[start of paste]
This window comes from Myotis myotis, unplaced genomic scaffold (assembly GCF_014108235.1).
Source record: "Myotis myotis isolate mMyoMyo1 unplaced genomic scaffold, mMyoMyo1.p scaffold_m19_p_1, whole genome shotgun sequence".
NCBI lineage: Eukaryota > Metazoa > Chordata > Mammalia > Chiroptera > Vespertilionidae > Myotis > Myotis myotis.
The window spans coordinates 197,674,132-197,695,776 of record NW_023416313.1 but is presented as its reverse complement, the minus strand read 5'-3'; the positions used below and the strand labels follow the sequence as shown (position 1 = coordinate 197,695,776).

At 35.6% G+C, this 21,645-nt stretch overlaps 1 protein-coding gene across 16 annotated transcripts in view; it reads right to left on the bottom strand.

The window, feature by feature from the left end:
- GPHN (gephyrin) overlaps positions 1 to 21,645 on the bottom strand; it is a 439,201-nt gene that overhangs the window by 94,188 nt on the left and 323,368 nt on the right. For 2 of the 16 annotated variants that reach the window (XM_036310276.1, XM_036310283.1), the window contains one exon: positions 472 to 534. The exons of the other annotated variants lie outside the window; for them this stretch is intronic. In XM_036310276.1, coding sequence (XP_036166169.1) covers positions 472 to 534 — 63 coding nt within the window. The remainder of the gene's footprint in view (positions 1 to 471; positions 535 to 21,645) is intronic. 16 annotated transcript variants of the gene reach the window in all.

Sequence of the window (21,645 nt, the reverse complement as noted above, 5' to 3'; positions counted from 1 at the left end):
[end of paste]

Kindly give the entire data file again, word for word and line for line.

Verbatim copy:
This window comes from Myotis myotis, unplaced genomic scaffold (assembly GCF_014108235.1).
Source record: "Myotis myotis isolate mMyoMyo1 unplaced genomic scaffold, mMyoMyo1.p scaffold_m19_p_1, whole genome shotgun sequence".
NCBI lineage: Eukaryota > Metazoa > Chordata > Mammalia > Chiroptera > Vespertilionidae > Myotis > Myotis myotis.
The window spans coordinates 197,674,132-197,695,776 of record NW_023416313.1 but is presented as its reverse complement, the minus strand read 5'-3'; the positions used below and the strand labels follow the sequence as shown (position 1 = coordinate 197,695,776).

At 35.6% G+C, this 21,645-nt stretch overlaps 1 protein-coding gene across 16 annotated transcripts in view; it reads right to left on the bottom strand.

The window, feature by feature from the left end:
- GPHN (gephyrin) overlaps positions 1 to 21,645 on the bottom strand; it is a 439,201-nt gene that overhangs the window by 94,188 nt on the left and 323,368 nt on the right. For 2 of the 16 annotated variants that reach the window (XM_036310276.1, XM_036310283.1), the window contains one exon: positions 472 to 534. The exons of the other annotated variants lie outside the window; for them this stretch is intronic. In XM_036310276.1, coding sequence (XP_036166169.1) covers positions 472 to 534 — 63 coding nt within the window. The remainder of the gene's footprint in view (positions 1 to 471; positions 535 to 21,645) is intronic. 16 annotated transcript variants of the gene reach the window in all.

Sequence of the window (21,645 nt, the reverse complement as noted above, 5' to 3'; positions counted from 1 at the left end):